JJ Harmse

I remain in Taranaki nation at the minute, with New Plymouth on the New Zealand west coast the venue of Thursday’s clash in between the U.S.A. and Russia.

A lot has been made from the video game and although the Cold War in between the countries might be a distant memory, but something was clear before kick-off, there was not going to be a lot of love given out.

Taranaki also won the Ranfurly Guard recently and let me inform you, this is rugby nation. Driving from Wellington to New Plymouth, a long winding road with numerous little towns, it was clear that everybody learns about the Rugby World Cup.

Flags are everywhere and there was the odd green and gold Springbok banner and flag to be seen.

One of the other reasons for my see to the Taranaki was to go to the launch of the World Cup Sevens competition, to be kept in Russia in 2013.

We saw a contingent of Russian heavies attending the launch, with Russia’s deputy Prime Minister, Alexander Zhukov, providing some genuine meaning to his federal government’s support of rugby and in this case, Sevens rugby and the hosting of the World Cup.

Russia will be hosting a lot of global events in the coming years, with FIFA’s Soccer World Cup in 2018 the top of the list.

It was intriguing listening to Kingsley Jones, a Welshman training the Russian group at the moment and getting his take on the capabilities of the Russian professional athletes.

“They are strong ball carriers and great professional athletes with a healthy hunger for rugby,” he revealed.

We have been hearing now for lots of years about the USA being the sleeping giants of the game, however it seems that things are stalling in the land of the brave and the house of the totally free.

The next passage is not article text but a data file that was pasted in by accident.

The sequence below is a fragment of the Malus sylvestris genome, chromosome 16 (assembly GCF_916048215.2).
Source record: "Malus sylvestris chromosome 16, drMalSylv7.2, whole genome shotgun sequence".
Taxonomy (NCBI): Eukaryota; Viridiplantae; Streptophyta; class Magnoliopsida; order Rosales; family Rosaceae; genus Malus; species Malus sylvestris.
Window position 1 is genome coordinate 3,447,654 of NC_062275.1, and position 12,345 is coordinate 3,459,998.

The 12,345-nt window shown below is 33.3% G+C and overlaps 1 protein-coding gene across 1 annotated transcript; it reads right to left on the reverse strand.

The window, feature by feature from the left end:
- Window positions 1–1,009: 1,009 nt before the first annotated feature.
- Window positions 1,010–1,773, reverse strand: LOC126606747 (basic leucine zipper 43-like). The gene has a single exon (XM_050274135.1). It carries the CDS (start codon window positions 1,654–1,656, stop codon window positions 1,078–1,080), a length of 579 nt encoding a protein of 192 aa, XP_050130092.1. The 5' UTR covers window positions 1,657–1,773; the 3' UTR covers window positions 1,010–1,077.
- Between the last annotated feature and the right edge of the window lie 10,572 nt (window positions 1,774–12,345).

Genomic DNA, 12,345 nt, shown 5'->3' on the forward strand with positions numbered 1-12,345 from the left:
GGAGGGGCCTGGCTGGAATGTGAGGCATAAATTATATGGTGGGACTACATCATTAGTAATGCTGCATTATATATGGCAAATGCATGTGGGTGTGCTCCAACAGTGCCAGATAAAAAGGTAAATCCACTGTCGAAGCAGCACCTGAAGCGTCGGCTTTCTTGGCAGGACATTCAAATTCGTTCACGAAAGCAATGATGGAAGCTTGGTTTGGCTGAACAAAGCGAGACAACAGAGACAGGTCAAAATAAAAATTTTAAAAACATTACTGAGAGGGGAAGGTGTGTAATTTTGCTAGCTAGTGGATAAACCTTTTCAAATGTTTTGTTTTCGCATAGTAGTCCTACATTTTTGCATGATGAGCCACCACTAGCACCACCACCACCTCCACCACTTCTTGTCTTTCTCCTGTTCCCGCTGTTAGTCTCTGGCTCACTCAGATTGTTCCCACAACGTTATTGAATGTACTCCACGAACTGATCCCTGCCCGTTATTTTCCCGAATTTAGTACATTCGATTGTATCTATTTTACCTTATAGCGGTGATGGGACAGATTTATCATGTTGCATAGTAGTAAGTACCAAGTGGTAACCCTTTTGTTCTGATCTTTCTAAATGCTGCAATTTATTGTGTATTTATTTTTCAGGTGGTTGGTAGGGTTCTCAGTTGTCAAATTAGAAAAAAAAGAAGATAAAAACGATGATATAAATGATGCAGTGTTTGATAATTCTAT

Russia on the other hand will get a genuine boost with hosting the World Cup Sevens and we might in fact see the Bears and not the Eagles, emerge as a new team on the up.

There is obviously enormous interest in the way Georgia and Romania are setting about their company on the planet Cup and if Russia could also emerge as a strong contender at Test level, we might not have to wait that long to see the 6 Nations extended.

That is naturally if the establishment of rugby allows this to occur.

At every World Cup we realise just how improperly world rugby is dealing with the likes of Fiji, Samoa and Georgia. At every World Cup we hear promises of a much better day for those countries, with more video games being guaranteed and the IRB contributing to their monetary contributions of the high performance centres in those regions.

Yet, it is almost inevitable that come the next World Cup, the groups comprising the 6 Nations and Tri-Nations are the ones that are the have’s and those beyond those competitions the have not’s.

Let us hope that come England in 2015, not just have the similarity Russia have actually ended up being real competitors, but the Pacific teams are exposed to regular rugby.

The worry of upsets on the most significant phase should never prevent the IRB from continuing their deal with the minnows. In the end, we will have a better phenomenon if 16 of the 20 groups at the next tournament are actually good enough to win a match.

Read JJ every Sunday in Connection.

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